Engage with organizational leadership. The stakeholder’s organizational leadership may include one or multiple contacts. In our experience, multiple contacts provide several potential avenues of engagement if one stakeholder within the organization either does not respond or quickly dismisses the request. Our preparation for engaging with the stakeholder may be iterative as we seek new types of information at different phases of data-sharing development. Our research team prepares by studying the potential stakeholder’s organizational mission, leadership structure, current partners, data availability, prior history of data-sharing, and overall organizational needs. We anticipate potential barriers (e.g., funding/support, legal, data security) based on the stakeholder’s organizational history (e.g., history of a data breach) and prior data-sharing partnerships. When possible, we familiarize ourselves with the stakeholder’s specific data use guidelines or with the general data use guidelines within the stakeholder’s discipline. For example, data security requirements may be different for health (i.e., Health Insurance Portability and Accountability Act or HIPAA) than for education (i.e., Family Educational Rights and Privacy Act or FERPA) data. If such information is not readily available, we make sure to discuss these topics during an introductory meeting with the stakeholder’s leadership. Our preparation in advance of this meeting communicates our interest to the stakeholder and establishes a degree of engagement up front. Regardless of our research team’s preparation, we begin by listening to understand the potential (or existing) stakeholder’s needs. Even with the most extensive preparation, often our research team discovers that the stakeholder’s priorities or emphases, and/or the distinct views held by particular stakeholders within the organization differ from what we expected. For example, often stakeholders will be interested in how the other data sources can better describe the population they serve such as by identifying the number of pregnancies among adolescents following release from detention or by understanding what proportion of people living with HIV have mental health and substance use diagnoses within the clinical system. In addition, we encounter some differences in terminology, so a part of our process is learning each stakeholder’s language. In these ways, our research team strives to develop a shared understanding of a stakeholder’s needs and our own research goals. We find that clear communication leads to a positive outcome for both sides in the data-sharing partnership. In addition, our research team seeks a stakeholder’s input on how our research might meaningfully benefit its population, which strengthens the relevancy of the research question, study design, and public dissemination of findings.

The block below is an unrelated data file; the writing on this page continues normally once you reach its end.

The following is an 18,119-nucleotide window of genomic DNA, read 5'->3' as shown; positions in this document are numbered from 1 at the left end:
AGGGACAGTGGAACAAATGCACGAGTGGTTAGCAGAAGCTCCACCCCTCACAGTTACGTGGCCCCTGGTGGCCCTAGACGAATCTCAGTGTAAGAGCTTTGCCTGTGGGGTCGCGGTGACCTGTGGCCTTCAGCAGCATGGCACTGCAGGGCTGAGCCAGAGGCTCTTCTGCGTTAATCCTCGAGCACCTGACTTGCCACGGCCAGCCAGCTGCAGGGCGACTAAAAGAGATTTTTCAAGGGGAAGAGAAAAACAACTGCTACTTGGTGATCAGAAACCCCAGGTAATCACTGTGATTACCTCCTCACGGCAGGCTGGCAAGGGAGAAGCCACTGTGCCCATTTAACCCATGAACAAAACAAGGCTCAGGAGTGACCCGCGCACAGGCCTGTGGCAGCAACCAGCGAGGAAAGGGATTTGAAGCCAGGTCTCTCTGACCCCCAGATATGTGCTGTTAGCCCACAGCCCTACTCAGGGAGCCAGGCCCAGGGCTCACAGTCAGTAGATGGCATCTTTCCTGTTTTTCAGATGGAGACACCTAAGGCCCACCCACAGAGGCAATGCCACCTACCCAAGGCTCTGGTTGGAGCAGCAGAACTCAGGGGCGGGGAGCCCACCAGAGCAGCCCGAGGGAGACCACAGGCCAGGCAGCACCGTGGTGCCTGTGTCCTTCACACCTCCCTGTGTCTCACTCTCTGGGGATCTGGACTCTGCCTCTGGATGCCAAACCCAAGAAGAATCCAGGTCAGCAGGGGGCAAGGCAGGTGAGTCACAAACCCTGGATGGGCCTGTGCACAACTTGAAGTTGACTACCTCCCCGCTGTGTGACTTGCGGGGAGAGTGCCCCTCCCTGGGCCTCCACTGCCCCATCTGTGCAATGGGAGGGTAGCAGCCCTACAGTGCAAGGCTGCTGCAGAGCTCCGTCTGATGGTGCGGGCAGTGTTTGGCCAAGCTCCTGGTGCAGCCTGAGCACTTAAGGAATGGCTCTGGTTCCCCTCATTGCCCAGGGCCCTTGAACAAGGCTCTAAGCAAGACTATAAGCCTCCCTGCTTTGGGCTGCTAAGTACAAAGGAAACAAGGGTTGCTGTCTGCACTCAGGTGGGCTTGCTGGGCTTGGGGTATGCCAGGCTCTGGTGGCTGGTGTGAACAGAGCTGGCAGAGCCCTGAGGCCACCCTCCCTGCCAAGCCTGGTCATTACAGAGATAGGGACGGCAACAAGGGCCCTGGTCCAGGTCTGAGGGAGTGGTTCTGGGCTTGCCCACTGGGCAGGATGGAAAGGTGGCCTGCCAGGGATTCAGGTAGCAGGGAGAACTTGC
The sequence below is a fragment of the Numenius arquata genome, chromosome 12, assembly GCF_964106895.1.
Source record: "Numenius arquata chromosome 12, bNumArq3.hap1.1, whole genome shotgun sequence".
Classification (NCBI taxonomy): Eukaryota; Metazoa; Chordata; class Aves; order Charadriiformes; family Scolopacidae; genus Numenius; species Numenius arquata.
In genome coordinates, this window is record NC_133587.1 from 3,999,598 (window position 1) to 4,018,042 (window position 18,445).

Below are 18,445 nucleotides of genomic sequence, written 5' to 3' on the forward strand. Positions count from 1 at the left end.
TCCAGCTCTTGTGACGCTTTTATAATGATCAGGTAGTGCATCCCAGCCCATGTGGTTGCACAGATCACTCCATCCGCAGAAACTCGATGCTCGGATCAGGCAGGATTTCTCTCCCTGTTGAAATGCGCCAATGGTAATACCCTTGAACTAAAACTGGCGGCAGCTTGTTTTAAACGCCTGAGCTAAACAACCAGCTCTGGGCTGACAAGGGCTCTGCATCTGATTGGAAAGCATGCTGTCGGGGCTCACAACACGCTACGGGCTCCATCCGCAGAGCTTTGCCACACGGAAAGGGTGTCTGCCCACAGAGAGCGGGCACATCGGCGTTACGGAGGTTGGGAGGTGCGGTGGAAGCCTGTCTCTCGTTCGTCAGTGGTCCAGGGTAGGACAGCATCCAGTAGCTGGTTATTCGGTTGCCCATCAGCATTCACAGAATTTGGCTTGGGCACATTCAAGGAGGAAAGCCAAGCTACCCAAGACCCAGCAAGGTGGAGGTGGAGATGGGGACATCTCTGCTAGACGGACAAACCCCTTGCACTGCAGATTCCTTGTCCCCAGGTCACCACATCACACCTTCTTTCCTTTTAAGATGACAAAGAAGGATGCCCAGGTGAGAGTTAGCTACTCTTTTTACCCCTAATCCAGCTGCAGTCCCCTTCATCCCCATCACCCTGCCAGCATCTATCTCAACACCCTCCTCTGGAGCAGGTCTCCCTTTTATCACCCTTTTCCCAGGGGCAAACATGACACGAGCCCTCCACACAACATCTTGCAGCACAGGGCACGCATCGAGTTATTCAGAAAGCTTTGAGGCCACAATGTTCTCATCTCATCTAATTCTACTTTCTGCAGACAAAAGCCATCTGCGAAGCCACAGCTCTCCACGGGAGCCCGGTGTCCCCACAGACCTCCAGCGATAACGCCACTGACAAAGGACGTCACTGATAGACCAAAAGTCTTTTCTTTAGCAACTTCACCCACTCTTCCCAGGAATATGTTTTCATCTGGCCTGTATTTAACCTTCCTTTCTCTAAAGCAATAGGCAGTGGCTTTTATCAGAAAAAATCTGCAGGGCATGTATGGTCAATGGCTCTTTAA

Once our research team has clarity about how our research goals can advance the stakeholder’s mission, we proceed to discuss our research project. At this phase, we often learn about the stakeholder’s apprehensions about sharing data, such as legal barriers (e.g., risk of a data breach) and economic barriers (Table 1). First, our research team acknowledges the potential risks in sharing data and the potential benefits also. If relevant, our research team proactively discloses past data security mistakes by our university and/or discusses high profile data security mistakes of other organizations. We identify how these mistakes and experiences have informed the protections that we currently have in place. Because some of our potential stakeholders are unaware of our university’s robust resources, we inform them about and invite them to consider using our infrastructure, such as the institutional review board (IRB) process, legal department consultation, dedicated data server, data security measures, standard data use agreements, and other regulatory processes. After the meeting, we leave an appropriately detailed synopsis of the university’s infrastructure for further review and for reference at subsequent meetings with the stakeholder’s leadership or legal counsel. During subsequent discussions regarding agreement documents, we make note of the regulatory assurances that may help alleviate concerns about how we will use the data. Our data use agreements articulate who bears the burden or risk [15], address individual privacy and data security [15], and provide a clear description of the scope of work. We allow our partner stakeholders to review in advance any public presentation or publication to ensure that we handle sensitive (“political”) issues tactfully and to add to our safeguards against inadvertently disclosing personal health information (PHI) or other sensitive information. Furthermore, although we often engage with multiple stakeholder organizations simultaneously, we negotiate separate agreements with each organization [15].